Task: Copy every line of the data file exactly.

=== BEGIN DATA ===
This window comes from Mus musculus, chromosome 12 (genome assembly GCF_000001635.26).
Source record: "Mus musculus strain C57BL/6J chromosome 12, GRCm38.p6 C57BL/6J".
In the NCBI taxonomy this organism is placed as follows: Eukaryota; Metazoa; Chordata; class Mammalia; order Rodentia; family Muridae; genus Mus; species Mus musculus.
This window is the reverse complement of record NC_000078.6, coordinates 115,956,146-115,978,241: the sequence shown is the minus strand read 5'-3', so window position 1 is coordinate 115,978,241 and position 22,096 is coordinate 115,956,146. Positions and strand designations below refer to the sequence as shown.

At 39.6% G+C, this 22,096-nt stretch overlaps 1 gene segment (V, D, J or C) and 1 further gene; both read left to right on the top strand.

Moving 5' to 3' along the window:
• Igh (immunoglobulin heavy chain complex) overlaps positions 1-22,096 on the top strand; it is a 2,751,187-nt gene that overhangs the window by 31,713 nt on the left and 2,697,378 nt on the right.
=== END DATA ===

This window comes from Mus musculus, chromosome 12 (genome assembly GCF_000001635.26).
Source record: "Mus musculus strain C57BL/6J chromosome 12, GRCm38.p6 C57BL/6J".
In the NCBI taxonomy this organism is placed as follows: Eukaryota; Metazoa; Chordata; class Mammalia; order Rodentia; family Muridae; genus Mus; species Mus musculus.
This window is the reverse complement of record NC_000078.6, coordinates 115,956,146-115,978,241: the sequence shown is the minus strand read 5'-3', so window position 1 is coordinate 115,978,241 and position 22,096 is coordinate 115,956,146. Positions and strand designations below refer to the sequence as shown.

At 39.6% G+C, this 22,096-nt stretch overlaps 1 gene segment (V, D, J or C) and 1 further gene; both read left to right on the top strand.

Moving 5' to 3' along the window:
• Igh (immunoglobulin heavy chain complex) overlaps positions 1-22,096 on the top strand; it is a 2,751,187-nt gene that overhangs the window by 31,713 nt on the left and 2,697,378 nt on the right.